What Types Of Burns Cause Scars?

It's logical to associate a burn with fire. However, the kinds of burns that can lead to scarring aren't always related to heat exposure. The tissue damage that stems from a burn can come from the sun, radiation, as well as chemical or electrical sources, reports the Mayo Clinic. Such sources include tanning beds, gasoline, paint thinner, X-rays, electrical currents, and more.

Burns can fall into one of four categories: first-degree burns, second-degree burns, third-degree burns, or fourth-degree burns (per MedicineNet). Each category progressively increases in severity, with fourth-degree burns penetrating the deepest layers of the skin, as well as the surrounding muscles and bones. The degree of nerve damage is often so severe that those with fourth-degree burns usually do not feel any physical pain.

Damaging the outermost layer of the skin, first-degree burns are characterized by pain and redness, but usually do not form blisters or result in nerve damage (via Healthline). Able to be treated with at-home remedies, first-degree burns generally leave no scarring behind.

Severe burns have an increased risk of scarring

Second-degree through fourth-degree burns are a different story, as they are likely to result in scars and usually require medical attention (via Healthline). "Second-degree burns that are larger than the palm of your hand require emergency attention," board-certified dermatologist Thomas Beachkofsky tells Allure. This is especially true for second-degree burns that develop on the face, genitals, toes, or fingers, as these areas are prone to scarring that can impact mobility.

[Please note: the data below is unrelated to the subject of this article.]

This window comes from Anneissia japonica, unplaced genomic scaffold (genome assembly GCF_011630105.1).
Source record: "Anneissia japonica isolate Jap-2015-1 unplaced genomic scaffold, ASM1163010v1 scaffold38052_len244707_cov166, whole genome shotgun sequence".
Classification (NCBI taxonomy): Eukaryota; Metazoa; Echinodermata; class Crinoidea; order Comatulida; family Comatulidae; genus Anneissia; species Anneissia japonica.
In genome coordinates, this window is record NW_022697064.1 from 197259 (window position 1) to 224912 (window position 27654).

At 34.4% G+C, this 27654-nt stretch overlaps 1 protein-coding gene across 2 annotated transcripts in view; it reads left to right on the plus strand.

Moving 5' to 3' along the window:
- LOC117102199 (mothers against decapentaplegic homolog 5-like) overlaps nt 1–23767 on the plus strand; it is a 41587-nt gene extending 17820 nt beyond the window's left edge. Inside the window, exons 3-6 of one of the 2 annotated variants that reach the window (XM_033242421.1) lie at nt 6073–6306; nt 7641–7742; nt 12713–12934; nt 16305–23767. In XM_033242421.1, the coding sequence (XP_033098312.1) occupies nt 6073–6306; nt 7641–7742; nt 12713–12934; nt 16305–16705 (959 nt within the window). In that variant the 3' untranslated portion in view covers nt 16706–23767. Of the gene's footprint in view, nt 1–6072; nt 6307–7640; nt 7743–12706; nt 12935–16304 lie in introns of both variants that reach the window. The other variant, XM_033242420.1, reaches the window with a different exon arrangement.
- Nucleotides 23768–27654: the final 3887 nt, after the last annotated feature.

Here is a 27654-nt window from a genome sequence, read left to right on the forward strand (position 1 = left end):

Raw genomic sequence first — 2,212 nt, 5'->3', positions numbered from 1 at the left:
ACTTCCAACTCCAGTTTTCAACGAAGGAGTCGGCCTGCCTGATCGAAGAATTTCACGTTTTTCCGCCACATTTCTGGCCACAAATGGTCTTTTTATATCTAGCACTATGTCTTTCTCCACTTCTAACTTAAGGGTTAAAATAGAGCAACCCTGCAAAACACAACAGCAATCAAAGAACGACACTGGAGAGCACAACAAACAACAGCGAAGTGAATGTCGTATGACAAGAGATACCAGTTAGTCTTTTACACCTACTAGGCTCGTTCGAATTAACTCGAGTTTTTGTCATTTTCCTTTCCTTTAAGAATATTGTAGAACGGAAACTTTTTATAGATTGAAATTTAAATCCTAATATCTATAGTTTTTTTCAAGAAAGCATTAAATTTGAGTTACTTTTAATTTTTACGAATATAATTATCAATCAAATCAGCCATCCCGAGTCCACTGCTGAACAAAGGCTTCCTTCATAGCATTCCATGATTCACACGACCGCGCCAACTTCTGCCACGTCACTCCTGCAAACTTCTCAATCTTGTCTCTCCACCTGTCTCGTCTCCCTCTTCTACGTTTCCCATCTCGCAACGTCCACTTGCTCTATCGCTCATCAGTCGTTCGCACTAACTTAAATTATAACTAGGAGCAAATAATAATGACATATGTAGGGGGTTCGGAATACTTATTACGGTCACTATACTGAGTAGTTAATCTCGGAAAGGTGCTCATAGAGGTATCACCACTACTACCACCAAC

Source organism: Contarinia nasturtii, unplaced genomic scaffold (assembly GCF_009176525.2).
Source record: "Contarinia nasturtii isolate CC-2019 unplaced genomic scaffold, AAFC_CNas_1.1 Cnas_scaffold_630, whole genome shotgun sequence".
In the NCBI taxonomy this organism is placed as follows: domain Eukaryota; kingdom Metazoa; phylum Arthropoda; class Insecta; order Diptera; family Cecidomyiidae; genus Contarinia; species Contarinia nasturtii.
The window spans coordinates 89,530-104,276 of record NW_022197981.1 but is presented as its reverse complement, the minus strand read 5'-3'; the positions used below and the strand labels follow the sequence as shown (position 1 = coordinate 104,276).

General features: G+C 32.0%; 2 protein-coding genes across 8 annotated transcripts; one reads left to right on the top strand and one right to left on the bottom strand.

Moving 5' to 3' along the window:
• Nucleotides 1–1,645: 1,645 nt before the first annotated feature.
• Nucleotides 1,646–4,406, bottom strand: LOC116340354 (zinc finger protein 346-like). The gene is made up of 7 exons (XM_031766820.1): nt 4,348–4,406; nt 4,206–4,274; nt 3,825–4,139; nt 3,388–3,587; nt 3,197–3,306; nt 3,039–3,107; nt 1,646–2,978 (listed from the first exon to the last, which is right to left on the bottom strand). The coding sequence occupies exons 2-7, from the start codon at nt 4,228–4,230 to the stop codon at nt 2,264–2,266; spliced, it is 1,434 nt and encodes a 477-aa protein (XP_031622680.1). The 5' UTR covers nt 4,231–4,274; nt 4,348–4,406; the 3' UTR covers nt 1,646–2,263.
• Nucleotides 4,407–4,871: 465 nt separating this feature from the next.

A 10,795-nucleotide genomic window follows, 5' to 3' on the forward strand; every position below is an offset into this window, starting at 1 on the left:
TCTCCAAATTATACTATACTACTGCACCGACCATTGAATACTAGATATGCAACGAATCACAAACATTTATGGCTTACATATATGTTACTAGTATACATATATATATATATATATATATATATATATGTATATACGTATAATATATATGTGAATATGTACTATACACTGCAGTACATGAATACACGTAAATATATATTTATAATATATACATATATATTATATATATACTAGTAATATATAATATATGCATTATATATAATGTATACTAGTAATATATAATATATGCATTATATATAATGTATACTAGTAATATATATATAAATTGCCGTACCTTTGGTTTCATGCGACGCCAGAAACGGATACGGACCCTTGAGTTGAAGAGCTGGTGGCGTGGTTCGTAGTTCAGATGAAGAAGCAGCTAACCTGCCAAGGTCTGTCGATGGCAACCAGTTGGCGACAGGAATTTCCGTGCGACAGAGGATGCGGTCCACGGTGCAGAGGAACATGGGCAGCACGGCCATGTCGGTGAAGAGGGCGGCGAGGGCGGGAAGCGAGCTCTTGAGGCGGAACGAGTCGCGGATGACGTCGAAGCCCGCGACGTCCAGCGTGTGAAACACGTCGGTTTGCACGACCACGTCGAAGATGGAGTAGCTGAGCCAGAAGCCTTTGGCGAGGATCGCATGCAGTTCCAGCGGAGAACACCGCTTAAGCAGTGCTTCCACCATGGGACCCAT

Scarring is highly associated with third and fourth-degree burns. "When a person gets a third or fourth-degree burn, the skin will appear charred and can appear white, brown, or black. In these situations, the risk of scarring, infection, and pain is high, and emergency attention is recommended," Beachkofsky told Allure.

Taking extra safety precautions when it comes to burns is the best way to practice prevention. The Mayo Clinic advises keeping pot handles turned toward the back of the stove when cooking, putting protective covers on electrical outlets, unplugging irons when not in use, wearing protective gear when handling chemicals, and keeping your water heater set at less than 120 degrees Fahrenheit. Even so, it's important to recognize when a burn warrants medical attention. Burns that appear leathery, charred, ooze, or are accompanied by breathing difficulty warrant immediate emergency care, as well as any burns from electrical or chemical sources.